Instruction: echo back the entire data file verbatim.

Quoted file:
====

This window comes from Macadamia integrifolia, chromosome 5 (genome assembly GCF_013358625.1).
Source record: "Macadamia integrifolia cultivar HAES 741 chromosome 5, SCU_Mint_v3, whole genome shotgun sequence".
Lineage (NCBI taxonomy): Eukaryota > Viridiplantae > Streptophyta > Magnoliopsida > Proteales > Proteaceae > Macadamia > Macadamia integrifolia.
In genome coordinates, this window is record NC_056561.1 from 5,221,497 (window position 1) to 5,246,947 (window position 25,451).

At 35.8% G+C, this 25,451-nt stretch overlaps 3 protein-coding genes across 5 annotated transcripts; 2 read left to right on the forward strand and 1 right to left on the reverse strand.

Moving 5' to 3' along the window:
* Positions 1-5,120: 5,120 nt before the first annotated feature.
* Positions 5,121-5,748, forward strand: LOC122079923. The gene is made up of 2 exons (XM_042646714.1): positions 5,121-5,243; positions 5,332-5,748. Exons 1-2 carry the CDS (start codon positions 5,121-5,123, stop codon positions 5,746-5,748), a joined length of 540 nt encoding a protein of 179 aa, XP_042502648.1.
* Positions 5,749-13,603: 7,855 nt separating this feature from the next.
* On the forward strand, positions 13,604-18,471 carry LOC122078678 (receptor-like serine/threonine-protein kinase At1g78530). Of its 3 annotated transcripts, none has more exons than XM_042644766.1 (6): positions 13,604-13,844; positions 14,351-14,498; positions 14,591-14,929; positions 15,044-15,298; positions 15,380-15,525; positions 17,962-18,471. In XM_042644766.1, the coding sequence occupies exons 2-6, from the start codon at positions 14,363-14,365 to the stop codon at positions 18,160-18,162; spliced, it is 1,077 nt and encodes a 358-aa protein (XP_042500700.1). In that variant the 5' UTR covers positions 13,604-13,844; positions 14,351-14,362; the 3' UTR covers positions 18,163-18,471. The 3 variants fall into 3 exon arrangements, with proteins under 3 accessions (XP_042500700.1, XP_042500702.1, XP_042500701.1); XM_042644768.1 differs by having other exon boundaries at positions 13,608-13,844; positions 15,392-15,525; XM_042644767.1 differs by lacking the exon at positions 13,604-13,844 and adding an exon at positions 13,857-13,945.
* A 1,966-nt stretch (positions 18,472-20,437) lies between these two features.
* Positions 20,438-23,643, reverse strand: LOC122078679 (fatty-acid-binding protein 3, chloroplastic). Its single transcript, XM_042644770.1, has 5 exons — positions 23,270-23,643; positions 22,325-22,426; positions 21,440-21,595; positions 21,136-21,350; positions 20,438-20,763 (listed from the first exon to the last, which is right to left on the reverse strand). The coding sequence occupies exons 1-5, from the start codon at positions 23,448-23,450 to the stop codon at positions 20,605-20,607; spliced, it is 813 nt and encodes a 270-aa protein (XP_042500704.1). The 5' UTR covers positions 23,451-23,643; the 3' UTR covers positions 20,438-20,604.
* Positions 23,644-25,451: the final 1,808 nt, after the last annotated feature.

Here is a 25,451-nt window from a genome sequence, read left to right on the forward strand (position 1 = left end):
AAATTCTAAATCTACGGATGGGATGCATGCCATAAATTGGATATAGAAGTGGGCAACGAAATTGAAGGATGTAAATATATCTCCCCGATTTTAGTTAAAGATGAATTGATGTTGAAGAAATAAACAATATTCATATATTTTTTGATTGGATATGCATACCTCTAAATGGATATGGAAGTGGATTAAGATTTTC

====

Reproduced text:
This window comes from Macadamia integrifolia, chromosome 5 (genome assembly GCF_013358625.1).
Source record: "Macadamia integrifolia cultivar HAES 741 chromosome 5, SCU_Mint_v3, whole genome shotgun sequence".
Lineage (NCBI taxonomy): Eukaryota > Viridiplantae > Streptophyta > Magnoliopsida > Proteales > Proteaceae > Macadamia > Macadamia integrifolia.
In genome coordinates, this window is record NC_056561.1 from 5,221,497 (window position 1) to 5,246,947 (window position 25,451).

At 35.8% G+C, this 25,451-nt stretch overlaps 3 protein-coding genes across 5 annotated transcripts; 2 read left to right on the forward strand and 1 right to left on the reverse strand.

Moving 5' to 3' along the window:
* Positions 1-5,120: 5,120 nt before the first annotated feature.
* Positions 5,121-5,748, forward strand: LOC122079923. The gene is made up of 2 exons (XM_042646714.1): positions 5,121-5,243; positions 5,332-5,748. Exons 1-2 carry the CDS (start codon positions 5,121-5,123, stop codon positions 5,746-5,748), a joined length of 540 nt encoding a protein of 179 aa, XP_042502648.1.
* Positions 5,749-13,603: 7,855 nt separating this feature from the next.
* On the forward strand, positions 13,604-18,471 carry LOC122078678 (receptor-like serine/threonine-protein kinase At1g78530). Of its 3 annotated transcripts, none has more exons than XM_042644766.1 (6): positions 13,604-13,844; positions 14,351-14,498; positions 14,591-14,929; positions 15,044-15,298; positions 15,380-15,525; positions 17,962-18,471. In XM_042644766.1, the coding sequence occupies exons 2-6, from the start codon at positions 14,363-14,365 to the stop codon at positions 18,160-18,162; spliced, it is 1,077 nt and encodes a 358-aa protein (XP_042500700.1). In that variant the 5' UTR covers positions 13,604-13,844; positions 14,351-14,362; the 3' UTR covers positions 18,163-18,471. The 3 variants fall into 3 exon arrangements, with proteins under 3 accessions (XP_042500700.1, XP_042500702.1, XP_042500701.1); XM_042644768.1 differs by having other exon boundaries at positions 13,608-13,844; positions 15,392-15,525; XM_042644767.1 differs by lacking the exon at positions 13,604-13,844 and adding an exon at positions 13,857-13,945.
* A 1,966-nt stretch (positions 18,472-20,437) lies between these two features.
* Positions 20,438-23,643, reverse strand: LOC122078679 (fatty-acid-binding protein 3, chloroplastic). Its single transcript, XM_042644770.1, has 5 exons — positions 23,270-23,643; positions 22,325-22,426; positions 21,440-21,595; positions 21,136-21,350; positions 20,438-20,763 (listed from the first exon to the last, which is right to left on the reverse strand). The coding sequence occupies exons 1-5, from the start codon at positions 23,448-23,450 to the stop codon at positions 20,605-20,607; spliced, it is 813 nt and encodes a 270-aa protein (XP_042500704.1). The 5' UTR covers positions 23,451-23,643; the 3' UTR covers positions 20,438-20,604.
* Positions 23,644-25,451: the final 1,808 nt, after the last annotated feature.

Here is a 25,451-nt window from a genome sequence, read left to right on the forward strand (position 1 = left end):
AAATTCTAAATCTACGGATGGGATGCATGCCATAAATTGGATATAGAAGTGGGCAACGAAATTGAAGGATGTAAATATATCTCCCCGATTTTAGTTAAAGATGAATTGATGTTGAAGAAATAAACAATATTCATATATTTTTTGATTGGATATGCATACCTCTAAATGGATATGGAAGTGGATTAAGATTTTC